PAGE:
Solving the Challenge of Marketplace Feed Management with a Cost Threshold Rule
Capping Bids on High-CTR, Low-CVR Listings Improves Efficiency
Adlucent manages PLAs for our client, an ecommerce marketplace, which has 16-20M products listed on their site at any given time. These products are member-generated and therefore vary greatly in listing quality and price. Every day, members add 300,000 new products. Because of high product turnover, coupled with efficiency goals and budgets, less than 1% of products receive a click each day. Each product, new or used, has an inventory of 1. So, once it’s purchased, it no longer exists in the feed. Google gives preference to products that have high CTRs because they are profitable for the search engine.
However, high-CTR products are not necessarily an indication of conversion rate, especially whenever the user clicks through to a landing page displaying a used product that may have some drawbacks. Certain products accrue high search costs, yet customers never purchase them. Not only does this waste money, but there’s also the missed opportunity cost of superior products that should receive greater investment. Given budget limitations, size of product offering and product turnover, it is only feasible to bid on a small percentage of the overall product offerings. The low-converting products change every day since the site catalog is constantly in flux. So, there is no manual solution to reduce wasted ad spend and promote better listings.
The client had an overall goal ROAS of 7, but the low-converting feed listings were a threat to campaign efficiency. Products that were shown more frequently had high CTRs, which is why they were favored by Google. They had low CPC as a result of their high CTR, but the CVR was incredibly low. These products were less than half as efficient as standard listings for the client, so reducing their priority in search would have the potential to boost revenue on an ongoing basis.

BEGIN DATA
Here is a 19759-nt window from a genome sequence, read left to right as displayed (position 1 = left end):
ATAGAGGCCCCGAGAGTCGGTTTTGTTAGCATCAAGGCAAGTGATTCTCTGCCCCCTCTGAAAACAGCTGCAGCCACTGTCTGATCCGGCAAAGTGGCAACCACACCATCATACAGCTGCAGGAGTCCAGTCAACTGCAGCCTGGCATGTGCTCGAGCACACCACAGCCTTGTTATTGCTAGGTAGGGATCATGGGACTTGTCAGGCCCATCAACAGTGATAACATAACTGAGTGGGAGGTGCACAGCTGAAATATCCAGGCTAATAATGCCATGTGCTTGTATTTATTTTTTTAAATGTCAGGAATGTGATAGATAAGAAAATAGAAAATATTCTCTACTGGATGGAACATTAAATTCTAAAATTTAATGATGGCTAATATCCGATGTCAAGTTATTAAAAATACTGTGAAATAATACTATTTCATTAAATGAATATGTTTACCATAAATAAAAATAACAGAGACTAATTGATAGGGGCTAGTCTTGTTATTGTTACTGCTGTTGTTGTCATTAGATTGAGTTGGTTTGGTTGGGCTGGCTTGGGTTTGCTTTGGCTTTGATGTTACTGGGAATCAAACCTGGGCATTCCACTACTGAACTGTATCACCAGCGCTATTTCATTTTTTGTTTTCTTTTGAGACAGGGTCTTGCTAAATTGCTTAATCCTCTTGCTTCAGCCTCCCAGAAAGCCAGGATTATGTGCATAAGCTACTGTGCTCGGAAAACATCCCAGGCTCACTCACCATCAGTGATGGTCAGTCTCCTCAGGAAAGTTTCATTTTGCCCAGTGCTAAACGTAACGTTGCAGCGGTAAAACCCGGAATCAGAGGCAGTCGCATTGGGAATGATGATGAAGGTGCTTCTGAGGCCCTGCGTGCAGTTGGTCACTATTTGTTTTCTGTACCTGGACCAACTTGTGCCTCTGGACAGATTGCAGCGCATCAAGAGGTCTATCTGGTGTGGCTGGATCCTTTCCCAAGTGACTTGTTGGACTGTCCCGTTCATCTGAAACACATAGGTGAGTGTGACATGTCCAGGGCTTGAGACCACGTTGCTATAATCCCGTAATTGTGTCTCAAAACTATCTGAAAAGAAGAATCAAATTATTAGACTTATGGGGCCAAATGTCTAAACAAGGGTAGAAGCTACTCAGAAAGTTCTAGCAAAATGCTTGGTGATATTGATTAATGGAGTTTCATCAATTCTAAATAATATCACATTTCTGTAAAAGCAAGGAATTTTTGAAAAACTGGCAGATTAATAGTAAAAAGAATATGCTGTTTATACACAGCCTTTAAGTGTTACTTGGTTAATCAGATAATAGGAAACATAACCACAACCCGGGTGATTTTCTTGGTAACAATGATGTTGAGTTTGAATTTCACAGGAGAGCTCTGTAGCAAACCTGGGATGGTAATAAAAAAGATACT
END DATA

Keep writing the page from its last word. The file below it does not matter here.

How Adlucent Helped
Adlucent’s solution was to create a Cost Threshold rule. When a product reached 7% of its advertised price in ad spend, we assigned it a custom label and bid down on these products. Implementing this rule ensured that these products with low conversion rates that were not meeting our efficiency goals were suppressed. In turn, we could invest more in showing higher-converting products instead.
In our first week applying this custom label rule to identify inefficient products, the Adlucent team generated substantial additional revenue at an even higher-than-standard efficiency. By strategically capping bids, Adlucent helped the client achieve a 17% increase in daily revenue after they had begun to see a plateau.